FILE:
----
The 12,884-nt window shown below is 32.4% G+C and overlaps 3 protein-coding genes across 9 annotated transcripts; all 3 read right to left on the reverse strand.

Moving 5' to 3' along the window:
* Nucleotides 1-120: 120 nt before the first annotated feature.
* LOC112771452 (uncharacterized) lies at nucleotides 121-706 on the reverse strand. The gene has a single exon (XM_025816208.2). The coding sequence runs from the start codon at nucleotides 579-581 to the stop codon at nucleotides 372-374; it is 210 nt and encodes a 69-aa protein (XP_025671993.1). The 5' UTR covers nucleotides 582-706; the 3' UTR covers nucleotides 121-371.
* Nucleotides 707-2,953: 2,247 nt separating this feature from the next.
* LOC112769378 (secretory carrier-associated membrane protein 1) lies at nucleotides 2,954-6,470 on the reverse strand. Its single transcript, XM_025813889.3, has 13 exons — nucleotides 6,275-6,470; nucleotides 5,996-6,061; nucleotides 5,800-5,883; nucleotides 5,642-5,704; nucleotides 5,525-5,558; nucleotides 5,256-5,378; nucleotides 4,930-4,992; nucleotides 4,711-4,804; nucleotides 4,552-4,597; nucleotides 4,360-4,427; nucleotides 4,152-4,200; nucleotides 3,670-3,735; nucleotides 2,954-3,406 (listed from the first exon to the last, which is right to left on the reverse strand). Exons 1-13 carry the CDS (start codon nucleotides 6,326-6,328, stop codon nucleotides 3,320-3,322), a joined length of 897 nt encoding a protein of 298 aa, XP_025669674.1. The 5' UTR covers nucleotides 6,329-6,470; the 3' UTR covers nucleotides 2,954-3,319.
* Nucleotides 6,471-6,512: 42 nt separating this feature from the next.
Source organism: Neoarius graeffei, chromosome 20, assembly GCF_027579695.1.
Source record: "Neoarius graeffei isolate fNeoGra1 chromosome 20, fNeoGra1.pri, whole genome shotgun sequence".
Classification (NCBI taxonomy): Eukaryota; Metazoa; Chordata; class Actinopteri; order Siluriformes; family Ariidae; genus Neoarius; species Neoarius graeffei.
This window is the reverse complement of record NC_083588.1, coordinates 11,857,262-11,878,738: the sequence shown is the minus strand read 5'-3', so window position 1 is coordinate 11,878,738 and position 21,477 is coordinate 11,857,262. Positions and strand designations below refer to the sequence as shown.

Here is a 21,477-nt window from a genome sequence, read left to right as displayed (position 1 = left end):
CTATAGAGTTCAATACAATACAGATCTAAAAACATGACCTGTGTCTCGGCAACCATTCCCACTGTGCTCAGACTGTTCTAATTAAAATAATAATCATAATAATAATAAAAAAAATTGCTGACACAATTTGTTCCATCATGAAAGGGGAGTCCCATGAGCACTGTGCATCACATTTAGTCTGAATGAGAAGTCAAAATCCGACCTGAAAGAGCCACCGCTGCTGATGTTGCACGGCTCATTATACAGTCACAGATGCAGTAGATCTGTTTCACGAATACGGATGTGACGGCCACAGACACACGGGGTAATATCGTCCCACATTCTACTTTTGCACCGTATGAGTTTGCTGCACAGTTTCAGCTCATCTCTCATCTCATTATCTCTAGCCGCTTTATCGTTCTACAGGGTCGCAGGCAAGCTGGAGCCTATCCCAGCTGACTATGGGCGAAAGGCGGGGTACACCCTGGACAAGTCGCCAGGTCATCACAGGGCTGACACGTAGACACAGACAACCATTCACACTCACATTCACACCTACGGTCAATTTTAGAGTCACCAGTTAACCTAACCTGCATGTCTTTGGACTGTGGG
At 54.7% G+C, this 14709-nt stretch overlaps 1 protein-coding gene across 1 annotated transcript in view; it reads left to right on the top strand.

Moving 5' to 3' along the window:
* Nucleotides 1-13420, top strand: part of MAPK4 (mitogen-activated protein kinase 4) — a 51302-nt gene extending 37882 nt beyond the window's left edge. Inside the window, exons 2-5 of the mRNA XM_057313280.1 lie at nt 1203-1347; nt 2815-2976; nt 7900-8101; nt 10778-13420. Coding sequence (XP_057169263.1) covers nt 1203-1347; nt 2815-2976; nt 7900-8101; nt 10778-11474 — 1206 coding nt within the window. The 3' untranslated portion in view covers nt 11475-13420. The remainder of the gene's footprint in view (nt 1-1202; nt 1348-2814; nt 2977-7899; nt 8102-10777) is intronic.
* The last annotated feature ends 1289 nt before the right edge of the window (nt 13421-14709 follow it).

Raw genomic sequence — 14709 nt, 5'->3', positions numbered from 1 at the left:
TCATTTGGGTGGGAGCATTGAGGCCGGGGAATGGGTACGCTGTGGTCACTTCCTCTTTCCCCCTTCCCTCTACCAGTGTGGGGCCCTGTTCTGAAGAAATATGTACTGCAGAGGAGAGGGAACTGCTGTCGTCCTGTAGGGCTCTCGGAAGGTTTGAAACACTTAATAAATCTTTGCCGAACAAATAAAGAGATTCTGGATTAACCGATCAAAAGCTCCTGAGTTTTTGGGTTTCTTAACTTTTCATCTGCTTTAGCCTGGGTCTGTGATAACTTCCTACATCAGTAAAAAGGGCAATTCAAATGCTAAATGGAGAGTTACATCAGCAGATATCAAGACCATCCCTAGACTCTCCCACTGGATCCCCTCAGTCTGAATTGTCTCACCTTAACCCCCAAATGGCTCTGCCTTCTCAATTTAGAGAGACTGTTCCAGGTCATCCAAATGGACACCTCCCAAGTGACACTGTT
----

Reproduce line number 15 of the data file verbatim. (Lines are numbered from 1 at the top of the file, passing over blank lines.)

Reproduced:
Moving 5' to 3' along the window: